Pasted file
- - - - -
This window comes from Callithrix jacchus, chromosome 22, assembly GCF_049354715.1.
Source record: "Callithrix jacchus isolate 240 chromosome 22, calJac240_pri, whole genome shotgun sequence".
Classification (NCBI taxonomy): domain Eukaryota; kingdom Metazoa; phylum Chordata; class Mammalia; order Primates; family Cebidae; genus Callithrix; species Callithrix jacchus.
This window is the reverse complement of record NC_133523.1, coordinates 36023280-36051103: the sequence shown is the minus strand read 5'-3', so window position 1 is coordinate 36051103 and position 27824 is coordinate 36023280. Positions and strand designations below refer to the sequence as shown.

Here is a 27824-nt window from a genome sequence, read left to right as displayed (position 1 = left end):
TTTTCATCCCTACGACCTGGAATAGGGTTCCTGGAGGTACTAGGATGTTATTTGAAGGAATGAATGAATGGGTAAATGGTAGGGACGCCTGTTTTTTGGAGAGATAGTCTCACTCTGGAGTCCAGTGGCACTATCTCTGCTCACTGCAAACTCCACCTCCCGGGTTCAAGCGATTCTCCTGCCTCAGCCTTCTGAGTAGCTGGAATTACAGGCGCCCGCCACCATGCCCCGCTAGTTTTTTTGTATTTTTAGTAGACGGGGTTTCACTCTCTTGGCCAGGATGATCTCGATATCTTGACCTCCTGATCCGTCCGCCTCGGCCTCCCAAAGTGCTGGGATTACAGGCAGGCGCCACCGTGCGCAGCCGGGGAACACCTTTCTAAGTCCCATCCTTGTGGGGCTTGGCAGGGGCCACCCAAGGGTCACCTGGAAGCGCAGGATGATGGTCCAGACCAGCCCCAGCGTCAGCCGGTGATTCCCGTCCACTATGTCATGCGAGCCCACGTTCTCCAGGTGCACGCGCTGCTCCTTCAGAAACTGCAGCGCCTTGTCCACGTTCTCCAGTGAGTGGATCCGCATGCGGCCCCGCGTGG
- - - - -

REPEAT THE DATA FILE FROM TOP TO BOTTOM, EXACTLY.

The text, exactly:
This window comes from Callithrix jacchus, chromosome 22, assembly GCF_049354715.1.
Source record: "Callithrix jacchus isolate 240 chromosome 22, calJac240_pri, whole genome shotgun sequence".
Classification (NCBI taxonomy): domain Eukaryota; kingdom Metazoa; phylum Chordata; class Mammalia; order Primates; family Cebidae; genus Callithrix; species Callithrix jacchus.
This window is the reverse complement of record NC_133523.1, coordinates 36023280-36051103: the sequence shown is the minus strand read 5'-3', so window position 1 is coordinate 36051103 and position 27824 is coordinate 36023280. Positions and strand designations below refer to the sequence as shown.

Here is a 27824-nt window from a genome sequence, read left to right as displayed (position 1 = left end):
TTTTCATCCCTACGACCTGGAATAGGGTTCCTGGAGGTACTAGGATGTTATTTGAAGGAATGAATGAATGGGTAAATGGTAGGGACGCCTGTTTTTTGGAGAGATAGTCTCACTCTGGAGTCCAGTGGCACTATCTCTGCTCACTGCAAACTCCACCTCCCGGGTTCAAGCGATTCTCCTGCCTCAGCCTTCTGAGTAGCTGGAATTACAGGCGCCCGCCACCATGCCCCGCTAGTTTTTTTGTATTTTTAGTAGACGGGGTTTCACTCTCTTGGCCAGGATGATCTCGATATCTTGACCTCCTGATCCGTCCGCCTCGGCCTCCCAAAGTGCTGGGATTACAGGCAGGCGCCACCGTGCGCAGCCGGGGAACACCTTTCTAAGTCCCATCCTTGTGGGGCTTGGCAGGGGCCACCCAAGGGTCACCTGGAAGCGCAGGATGATGGTCCAGACCAGCCCCAGCGTCAGCCGGTGATTCCCGTCCACTATGTCATGCGAGCCCACGTTCTCCAGGTGCACGCGCTGCTCCTTCAGAAACTGCAGCGCCTTGTCCACGTTCTCCAGTGAGTGGATCCGCATGCGGCCCCGCGTGG